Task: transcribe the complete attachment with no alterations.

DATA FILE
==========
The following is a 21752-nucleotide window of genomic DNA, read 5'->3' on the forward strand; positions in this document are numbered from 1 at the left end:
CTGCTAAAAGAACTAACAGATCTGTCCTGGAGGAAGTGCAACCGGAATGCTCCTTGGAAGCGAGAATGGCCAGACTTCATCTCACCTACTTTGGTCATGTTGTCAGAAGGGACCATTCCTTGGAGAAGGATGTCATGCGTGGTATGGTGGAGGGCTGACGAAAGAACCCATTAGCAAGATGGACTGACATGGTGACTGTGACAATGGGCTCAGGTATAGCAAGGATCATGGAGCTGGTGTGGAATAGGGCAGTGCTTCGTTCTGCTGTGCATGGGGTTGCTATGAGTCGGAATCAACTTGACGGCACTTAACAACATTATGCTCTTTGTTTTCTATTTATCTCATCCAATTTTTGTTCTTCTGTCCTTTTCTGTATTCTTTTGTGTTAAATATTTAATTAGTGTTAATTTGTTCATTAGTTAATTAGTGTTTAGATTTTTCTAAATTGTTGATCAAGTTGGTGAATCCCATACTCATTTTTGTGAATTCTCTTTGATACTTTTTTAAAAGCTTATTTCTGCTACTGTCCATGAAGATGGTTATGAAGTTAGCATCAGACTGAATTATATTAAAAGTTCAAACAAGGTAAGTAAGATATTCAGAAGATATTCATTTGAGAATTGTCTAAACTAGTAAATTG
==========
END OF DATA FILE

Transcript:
The following is a 21752-nucleotide window of genomic DNA, read 5'->3' on the forward strand; positions in this document are numbered from 1 at the left end:
CTGCTAAAAGAACTAACAGATCTGTCCTGGAGGAAGTGCAACCGGAATGCTCCTTGGAAGCGAGAATGGCCAGACTTCATCTCACCTACTTTGGTCATGTTGTCAGAAGGGACCATTCCTTGGAGAAGGATGTCATGCGTGGTATGGTGGAGGGCTGACGAAAGAACCCATTAGCAAGATGGACTGACATGGTGACTGTGACAATGGGCTCAGGTATAGCAAGGATCATGGAGCTGGTGTGGAATAGGGCAGTGCTTCGTTCTGCTGTGCATGGGGTTGCTATGAGTCGGAATCAACTTGACGGCACTTAACAACATTATGCTCTTTGTTTTCTATTTATCTCATCCAATTTTTGTTCTTCTGTCCTTTTCTGTATTCTTTTGTGTTAAATATTTAATTAGTGTTAATTTGTTCATTAGTTAATTAGTGTTTAGATTTTTCTAAATTGTTGATCAAGTTGGTGAATCCCATACTCATTTTTGTGAATTCTCTTTGATACTTTTTTAAAAGCTTATTTCTGCTACTGTCCATGAAGATGGTTATGAAGTTAGCATCAGACTGAATTATATTAAAAGTTCAAACAAGGTAAGTAAGATATTCAGAAGATATTCATTTGAGAATTGTCTAAACTAGTAAATTG